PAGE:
Together, the Forty Recommendation and Special Recommendations on Terrorism Financing set the international standard for anti-money laundering measures and combating the financing of terrorism and terrorist acts. They set out the principles for action and allow countries a measure of flexibility in implementing these principles according to their particular circumstances and constitutional frameworks. Both sets of FATF Recommendations are intended to be implemented at the national level through legislation and other legally binding measures.

The FATF completely revised the Forty Recommendations in 1996 and 2003. The 2003 Forty Recommendations require states, among other things, to:

– Implement relevant international conventions
– Criminalise money laundering and enable authorities to confiscate the proceeds of money laundering
– Implement customer due diligence (e.g., identity verification), record keeping and suspicious transaction reporting requirements for financial institutions and designated non-financial businesses and professions
– Establish a financial intelligence unit to receive and disseminate suspicious transaction reports, and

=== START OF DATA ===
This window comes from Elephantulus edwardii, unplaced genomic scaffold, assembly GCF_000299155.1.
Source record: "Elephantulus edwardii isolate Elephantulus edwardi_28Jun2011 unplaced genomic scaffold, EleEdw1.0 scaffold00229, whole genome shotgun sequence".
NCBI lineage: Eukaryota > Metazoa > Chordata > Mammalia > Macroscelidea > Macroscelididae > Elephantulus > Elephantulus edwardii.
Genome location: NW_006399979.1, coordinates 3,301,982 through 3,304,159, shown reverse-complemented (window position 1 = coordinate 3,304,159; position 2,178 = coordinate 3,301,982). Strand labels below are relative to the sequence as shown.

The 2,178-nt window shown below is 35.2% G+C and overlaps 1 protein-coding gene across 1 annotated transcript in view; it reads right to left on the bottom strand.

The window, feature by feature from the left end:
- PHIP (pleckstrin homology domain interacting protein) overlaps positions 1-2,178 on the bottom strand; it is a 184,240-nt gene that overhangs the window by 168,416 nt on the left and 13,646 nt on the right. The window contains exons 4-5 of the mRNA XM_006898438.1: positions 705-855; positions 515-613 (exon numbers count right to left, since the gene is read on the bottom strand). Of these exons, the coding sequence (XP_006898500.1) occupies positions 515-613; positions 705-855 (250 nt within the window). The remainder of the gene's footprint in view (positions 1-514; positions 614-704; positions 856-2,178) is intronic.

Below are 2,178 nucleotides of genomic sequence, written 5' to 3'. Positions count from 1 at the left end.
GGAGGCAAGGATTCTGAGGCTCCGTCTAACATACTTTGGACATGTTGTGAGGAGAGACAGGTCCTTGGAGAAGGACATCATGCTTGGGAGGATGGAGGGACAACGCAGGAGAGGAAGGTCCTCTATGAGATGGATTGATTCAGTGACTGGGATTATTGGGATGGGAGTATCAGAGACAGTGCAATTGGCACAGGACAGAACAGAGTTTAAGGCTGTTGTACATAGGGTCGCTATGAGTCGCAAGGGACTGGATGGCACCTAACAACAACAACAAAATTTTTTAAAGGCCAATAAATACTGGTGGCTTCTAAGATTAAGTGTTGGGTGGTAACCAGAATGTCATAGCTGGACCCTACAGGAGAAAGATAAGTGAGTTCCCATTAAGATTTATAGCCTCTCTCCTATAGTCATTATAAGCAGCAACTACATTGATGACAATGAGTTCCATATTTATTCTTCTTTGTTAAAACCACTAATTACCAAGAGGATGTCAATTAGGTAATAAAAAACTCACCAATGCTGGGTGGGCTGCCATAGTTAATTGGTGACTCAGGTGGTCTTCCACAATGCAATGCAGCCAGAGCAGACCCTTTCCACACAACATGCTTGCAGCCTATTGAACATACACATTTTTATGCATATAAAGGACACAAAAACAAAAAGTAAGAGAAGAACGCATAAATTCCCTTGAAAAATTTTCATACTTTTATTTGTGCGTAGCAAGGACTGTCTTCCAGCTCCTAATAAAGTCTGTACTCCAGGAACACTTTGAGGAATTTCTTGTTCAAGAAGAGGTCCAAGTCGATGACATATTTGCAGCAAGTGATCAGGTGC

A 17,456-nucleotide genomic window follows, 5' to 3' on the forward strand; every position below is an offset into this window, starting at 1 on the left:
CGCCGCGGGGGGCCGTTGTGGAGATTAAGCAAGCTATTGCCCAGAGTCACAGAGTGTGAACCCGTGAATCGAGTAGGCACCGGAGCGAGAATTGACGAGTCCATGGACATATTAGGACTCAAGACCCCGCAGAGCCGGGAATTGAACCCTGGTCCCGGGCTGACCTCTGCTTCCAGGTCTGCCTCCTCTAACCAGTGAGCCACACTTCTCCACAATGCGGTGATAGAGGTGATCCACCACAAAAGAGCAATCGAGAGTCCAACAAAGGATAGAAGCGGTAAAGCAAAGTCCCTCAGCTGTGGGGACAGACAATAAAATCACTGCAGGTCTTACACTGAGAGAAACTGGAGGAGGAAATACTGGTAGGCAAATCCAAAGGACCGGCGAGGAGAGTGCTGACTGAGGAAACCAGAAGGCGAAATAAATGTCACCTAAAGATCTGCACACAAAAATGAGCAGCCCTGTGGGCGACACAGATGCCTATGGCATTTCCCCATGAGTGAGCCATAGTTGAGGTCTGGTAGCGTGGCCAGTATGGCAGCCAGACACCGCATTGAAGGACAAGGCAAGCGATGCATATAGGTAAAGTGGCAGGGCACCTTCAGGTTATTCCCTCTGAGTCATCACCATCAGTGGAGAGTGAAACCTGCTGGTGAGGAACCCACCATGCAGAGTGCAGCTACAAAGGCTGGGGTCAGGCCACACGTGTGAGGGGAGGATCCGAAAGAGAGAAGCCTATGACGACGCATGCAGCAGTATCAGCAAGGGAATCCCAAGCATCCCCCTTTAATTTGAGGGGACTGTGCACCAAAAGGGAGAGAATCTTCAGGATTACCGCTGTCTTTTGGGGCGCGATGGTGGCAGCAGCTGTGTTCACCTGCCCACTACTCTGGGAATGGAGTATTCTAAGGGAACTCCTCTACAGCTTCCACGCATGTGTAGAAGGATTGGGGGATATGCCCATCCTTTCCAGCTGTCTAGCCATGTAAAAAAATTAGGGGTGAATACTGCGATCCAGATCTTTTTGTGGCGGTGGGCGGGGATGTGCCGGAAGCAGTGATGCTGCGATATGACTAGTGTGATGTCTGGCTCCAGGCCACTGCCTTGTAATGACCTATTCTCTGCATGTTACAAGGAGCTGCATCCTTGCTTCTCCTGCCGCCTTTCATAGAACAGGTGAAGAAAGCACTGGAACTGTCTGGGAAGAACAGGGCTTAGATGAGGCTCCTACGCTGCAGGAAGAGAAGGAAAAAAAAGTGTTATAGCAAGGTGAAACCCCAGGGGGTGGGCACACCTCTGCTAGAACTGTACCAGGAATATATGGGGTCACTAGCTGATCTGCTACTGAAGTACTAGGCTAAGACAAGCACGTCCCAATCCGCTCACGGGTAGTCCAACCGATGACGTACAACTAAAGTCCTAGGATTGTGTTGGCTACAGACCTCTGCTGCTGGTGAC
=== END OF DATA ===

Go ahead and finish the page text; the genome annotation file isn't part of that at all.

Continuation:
– Cooperate internationally in investigating and prosecuting money laundering

The FATF issued 8 Special Recommendations on Terrorism Financing in October 2001, following the September 11 terrorist attacks in the United States. Among the measures, “Special Recommendation VIII” (SR VIII) was targeted specifically at nonprofit organizations. This was followed by the International Best Practices Combating the Abuse of Non-Profit Organizations in 2002, released one month before the U.S. Department of Treasury’s Anti-Terrorist Financing Guidelines, and the Interpretive Note for SR VIII in 2006.

In February 2004 (Updated as of February 2009) the FATF published a reference document Methodology for Assessing Compliance with the FATF 40 Recommendations and the FATF 9 Special Recommendations. The 2009 Handbook for Countries and Assessors outlines criteria for evaluating whether FATF standards are achieved in participating countries. In February 2012, the FATF codified its recommendations and Interpretive Notes into one document that maintains SR VIII (renamed “Recommendation 8”), and also includes new rules on weapons of mass destruction, corruption and wire transfers (“Recommendation 16”).[

Small and Medium-sized Enterprises (SMEs)
Also known as small and medium enterprises or small and medium-sized businesses (SMBs) are businesses that maintain revenues, assets, or a number of employees below a certain threshold.

Third Party Payment Processors (TPPPs)
A third-party processor such as PayPal lets you accept online payments without a merchant account of your own. Instead, they let you use their merchant account under their own terms of service, usually with very little setup required.